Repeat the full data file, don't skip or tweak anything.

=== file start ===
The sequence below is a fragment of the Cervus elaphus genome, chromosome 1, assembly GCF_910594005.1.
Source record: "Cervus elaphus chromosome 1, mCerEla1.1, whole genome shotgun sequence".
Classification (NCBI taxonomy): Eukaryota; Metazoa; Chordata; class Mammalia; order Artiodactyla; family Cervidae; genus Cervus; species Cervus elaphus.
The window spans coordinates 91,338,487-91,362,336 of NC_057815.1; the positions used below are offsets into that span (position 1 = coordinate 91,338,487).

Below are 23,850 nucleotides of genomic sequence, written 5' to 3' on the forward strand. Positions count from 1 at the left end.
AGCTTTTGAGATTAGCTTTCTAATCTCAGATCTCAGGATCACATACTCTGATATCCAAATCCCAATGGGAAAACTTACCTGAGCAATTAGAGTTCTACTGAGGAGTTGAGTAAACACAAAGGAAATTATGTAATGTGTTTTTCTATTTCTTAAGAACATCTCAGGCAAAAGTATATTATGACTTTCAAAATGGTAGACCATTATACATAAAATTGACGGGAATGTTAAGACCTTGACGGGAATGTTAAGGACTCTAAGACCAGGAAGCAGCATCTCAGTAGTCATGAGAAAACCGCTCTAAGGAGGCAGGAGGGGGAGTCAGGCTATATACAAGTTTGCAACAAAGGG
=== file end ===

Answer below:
The sequence below is a fragment of the Cervus elaphus genome, chromosome 1, assembly GCF_910594005.1.
Source record: "Cervus elaphus chromosome 1, mCerEla1.1, whole genome shotgun sequence".
Classification (NCBI taxonomy): Eukaryota; Metazoa; Chordata; class Mammalia; order Artiodactyla; family Cervidae; genus Cervus; species Cervus elaphus.
The window spans coordinates 91,338,487-91,362,336 of NC_057815.1; the positions used below are offsets into that span (position 1 = coordinate 91,338,487).

Below are 23,850 nucleotides of genomic sequence, written 5' to 3' on the forward strand. Positions count from 1 at the left end.
AGCTTTTGAGATTAGCTTTCTAATCTCAGATCTCAGGATCACATACTCTGATATCCAAATCCCAATGGGAAAACTTACCTGAGCAATTAGAGTTCTACTGAGGAGTTGAGTAAACACAAAGGAAATTATGTAATGTGTTTTTCTATTTCTTAAGAACATCTCAGGCAAAAGTATATTATGACTTTCAAAATGGTAGACCATTATACATAAAATTGACGGGAATGTTAAGACCTTGACGGGAATGTTAAGGACTCTAAGACCAGGAAGCAGCATCTCAGTAGTCATGAGAAAACCGCTCTAAGGAGGCAGGAGGGGGAGTCAGGCTATATACAAGTTTGCAACAAAGGG